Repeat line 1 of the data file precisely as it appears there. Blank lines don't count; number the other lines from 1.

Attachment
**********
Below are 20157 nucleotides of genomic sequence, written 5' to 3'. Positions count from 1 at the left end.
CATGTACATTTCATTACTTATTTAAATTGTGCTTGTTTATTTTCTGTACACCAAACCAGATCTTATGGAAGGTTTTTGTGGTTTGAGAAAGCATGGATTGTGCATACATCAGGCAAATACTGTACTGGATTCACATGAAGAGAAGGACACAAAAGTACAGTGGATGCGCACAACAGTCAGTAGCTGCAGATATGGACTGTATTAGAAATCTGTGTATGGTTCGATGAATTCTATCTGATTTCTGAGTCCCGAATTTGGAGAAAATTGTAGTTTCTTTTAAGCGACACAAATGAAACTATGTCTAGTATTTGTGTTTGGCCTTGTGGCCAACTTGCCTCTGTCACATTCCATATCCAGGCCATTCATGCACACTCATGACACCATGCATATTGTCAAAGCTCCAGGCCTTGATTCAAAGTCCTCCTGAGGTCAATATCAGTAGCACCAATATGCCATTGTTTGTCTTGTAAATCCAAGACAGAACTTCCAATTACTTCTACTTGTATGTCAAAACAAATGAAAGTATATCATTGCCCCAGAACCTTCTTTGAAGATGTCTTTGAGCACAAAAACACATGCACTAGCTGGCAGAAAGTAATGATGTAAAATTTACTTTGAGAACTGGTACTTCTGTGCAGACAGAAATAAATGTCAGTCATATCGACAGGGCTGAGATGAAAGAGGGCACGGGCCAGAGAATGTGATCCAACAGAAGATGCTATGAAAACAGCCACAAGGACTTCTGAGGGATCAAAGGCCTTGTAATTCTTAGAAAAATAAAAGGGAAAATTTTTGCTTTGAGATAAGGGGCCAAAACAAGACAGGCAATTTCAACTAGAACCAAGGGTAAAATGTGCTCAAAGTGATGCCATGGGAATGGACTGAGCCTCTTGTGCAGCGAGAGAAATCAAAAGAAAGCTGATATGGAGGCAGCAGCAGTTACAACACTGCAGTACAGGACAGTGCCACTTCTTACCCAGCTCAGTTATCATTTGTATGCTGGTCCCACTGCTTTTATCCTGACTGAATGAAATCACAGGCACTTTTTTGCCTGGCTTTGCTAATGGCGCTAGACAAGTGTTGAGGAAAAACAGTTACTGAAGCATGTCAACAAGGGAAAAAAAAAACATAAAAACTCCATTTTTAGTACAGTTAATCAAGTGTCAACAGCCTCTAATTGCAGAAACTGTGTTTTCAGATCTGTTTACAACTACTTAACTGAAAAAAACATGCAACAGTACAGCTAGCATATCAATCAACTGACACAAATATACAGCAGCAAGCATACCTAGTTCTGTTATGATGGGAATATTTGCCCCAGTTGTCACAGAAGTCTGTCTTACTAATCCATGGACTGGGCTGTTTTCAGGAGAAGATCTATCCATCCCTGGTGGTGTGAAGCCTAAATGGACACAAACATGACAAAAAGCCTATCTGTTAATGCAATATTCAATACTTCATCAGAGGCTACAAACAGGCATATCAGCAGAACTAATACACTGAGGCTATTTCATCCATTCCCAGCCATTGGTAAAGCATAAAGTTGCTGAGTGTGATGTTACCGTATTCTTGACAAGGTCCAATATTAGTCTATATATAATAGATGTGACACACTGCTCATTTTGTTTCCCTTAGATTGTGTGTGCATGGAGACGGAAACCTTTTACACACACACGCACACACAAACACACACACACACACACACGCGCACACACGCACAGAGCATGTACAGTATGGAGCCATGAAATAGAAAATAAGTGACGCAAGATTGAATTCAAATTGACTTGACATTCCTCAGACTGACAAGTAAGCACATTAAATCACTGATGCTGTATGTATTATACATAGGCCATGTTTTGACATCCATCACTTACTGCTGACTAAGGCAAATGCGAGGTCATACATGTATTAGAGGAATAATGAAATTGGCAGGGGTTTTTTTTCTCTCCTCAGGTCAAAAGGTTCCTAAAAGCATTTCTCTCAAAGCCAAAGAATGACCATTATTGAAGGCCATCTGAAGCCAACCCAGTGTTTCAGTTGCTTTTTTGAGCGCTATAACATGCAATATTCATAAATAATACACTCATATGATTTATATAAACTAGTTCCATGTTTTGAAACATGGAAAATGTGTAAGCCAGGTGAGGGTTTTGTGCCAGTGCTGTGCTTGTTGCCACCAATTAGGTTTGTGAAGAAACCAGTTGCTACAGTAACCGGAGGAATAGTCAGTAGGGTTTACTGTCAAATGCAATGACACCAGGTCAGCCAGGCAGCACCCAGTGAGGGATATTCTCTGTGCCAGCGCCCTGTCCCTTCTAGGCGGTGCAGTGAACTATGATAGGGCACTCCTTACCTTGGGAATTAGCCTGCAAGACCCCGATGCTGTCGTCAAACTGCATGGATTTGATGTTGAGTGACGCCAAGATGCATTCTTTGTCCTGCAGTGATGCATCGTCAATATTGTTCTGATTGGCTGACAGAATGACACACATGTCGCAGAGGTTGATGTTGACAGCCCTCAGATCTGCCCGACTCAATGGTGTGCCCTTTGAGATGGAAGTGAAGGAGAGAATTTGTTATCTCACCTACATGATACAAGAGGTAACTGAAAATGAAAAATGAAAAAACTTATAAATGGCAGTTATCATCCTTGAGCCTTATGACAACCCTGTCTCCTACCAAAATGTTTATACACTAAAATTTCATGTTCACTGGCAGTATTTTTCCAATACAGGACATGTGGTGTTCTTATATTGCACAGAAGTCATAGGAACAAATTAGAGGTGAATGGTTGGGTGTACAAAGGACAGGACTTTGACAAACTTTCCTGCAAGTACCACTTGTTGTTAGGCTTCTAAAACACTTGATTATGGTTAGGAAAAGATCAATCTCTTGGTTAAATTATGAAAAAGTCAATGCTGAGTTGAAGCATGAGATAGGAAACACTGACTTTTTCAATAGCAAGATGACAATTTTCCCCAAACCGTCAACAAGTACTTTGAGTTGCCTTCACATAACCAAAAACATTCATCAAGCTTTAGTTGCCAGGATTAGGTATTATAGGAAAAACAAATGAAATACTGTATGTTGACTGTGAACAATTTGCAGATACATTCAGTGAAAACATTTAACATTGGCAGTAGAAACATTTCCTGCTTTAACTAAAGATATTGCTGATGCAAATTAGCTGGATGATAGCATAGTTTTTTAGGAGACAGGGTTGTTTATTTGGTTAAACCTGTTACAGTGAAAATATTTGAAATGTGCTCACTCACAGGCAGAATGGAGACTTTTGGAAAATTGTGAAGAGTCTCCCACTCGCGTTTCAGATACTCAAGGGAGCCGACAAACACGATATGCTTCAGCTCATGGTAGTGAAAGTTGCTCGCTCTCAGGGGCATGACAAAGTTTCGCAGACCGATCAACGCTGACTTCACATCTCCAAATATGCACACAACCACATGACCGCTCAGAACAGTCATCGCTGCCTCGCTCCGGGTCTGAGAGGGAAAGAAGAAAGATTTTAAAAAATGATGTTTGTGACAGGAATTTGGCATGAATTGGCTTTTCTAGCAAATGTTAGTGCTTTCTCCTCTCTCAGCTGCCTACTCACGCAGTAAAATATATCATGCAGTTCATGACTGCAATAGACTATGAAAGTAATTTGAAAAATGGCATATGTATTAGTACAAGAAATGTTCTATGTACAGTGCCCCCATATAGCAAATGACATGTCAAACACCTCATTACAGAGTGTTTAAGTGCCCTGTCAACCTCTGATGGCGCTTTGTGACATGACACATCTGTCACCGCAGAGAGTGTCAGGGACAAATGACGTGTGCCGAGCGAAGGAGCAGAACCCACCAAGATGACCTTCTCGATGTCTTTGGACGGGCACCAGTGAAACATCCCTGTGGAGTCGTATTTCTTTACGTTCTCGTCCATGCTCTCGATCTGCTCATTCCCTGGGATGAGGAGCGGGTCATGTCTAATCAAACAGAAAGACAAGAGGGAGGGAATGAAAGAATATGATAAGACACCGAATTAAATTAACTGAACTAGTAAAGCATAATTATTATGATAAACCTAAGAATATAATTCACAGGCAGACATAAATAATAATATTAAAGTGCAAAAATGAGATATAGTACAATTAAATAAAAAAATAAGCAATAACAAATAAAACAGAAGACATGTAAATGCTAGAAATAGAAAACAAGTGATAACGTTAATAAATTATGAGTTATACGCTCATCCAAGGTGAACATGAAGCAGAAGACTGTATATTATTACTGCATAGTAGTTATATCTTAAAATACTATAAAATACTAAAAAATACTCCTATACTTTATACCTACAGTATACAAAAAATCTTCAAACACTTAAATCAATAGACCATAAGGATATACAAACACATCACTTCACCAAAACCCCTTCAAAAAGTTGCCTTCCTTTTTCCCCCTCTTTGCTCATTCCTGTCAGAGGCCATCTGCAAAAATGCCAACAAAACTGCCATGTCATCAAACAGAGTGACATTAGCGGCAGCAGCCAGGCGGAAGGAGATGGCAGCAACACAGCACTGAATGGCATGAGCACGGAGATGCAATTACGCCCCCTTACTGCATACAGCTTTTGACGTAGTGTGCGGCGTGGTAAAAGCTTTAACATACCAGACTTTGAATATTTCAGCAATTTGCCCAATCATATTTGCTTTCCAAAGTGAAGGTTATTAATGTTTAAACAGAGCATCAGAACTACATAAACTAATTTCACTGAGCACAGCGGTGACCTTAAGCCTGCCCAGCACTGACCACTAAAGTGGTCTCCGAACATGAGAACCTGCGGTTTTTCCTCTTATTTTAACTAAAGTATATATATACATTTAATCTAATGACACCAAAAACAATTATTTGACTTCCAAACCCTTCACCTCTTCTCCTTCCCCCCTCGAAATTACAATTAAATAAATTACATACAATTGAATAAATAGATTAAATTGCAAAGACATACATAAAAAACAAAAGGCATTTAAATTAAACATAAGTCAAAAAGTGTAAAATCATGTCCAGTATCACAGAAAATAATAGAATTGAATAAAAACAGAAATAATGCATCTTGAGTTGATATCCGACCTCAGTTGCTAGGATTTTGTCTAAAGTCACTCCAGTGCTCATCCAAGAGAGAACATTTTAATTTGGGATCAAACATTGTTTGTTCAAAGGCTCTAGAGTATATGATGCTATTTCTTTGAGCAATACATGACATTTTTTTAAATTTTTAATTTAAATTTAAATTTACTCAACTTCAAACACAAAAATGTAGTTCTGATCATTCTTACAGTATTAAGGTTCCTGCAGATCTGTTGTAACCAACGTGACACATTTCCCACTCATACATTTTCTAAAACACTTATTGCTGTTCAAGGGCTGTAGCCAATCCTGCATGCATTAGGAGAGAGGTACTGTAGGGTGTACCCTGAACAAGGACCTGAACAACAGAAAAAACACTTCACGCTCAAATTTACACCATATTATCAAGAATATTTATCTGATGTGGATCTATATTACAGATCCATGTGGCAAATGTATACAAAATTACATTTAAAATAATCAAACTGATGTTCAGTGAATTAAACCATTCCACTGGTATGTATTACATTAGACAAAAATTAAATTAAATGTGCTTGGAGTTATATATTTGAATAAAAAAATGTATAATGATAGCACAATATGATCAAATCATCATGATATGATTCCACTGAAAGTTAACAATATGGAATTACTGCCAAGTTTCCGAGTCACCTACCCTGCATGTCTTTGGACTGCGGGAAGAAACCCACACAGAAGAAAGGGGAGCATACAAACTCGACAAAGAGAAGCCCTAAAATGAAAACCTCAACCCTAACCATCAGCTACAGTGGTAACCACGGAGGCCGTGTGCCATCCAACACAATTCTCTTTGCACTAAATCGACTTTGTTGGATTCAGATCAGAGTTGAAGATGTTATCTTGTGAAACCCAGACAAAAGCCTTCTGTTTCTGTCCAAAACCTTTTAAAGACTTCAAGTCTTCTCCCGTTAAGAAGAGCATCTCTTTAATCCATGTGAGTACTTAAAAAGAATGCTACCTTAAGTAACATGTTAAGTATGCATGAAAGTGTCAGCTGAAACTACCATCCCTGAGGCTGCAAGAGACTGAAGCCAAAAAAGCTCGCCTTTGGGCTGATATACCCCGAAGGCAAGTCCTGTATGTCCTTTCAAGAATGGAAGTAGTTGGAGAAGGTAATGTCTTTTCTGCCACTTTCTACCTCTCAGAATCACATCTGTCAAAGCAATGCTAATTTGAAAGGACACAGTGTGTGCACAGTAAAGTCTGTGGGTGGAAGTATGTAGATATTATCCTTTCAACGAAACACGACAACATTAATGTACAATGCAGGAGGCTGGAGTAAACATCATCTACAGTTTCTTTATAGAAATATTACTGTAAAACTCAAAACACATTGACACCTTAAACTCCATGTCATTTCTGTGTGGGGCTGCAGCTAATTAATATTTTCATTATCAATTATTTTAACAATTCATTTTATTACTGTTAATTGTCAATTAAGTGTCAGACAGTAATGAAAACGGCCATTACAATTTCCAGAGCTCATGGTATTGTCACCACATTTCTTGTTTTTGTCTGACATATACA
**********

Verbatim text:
Below are 20157 nucleotides of genomic sequence, written 5' to 3'. Positions count from 1 at the left end.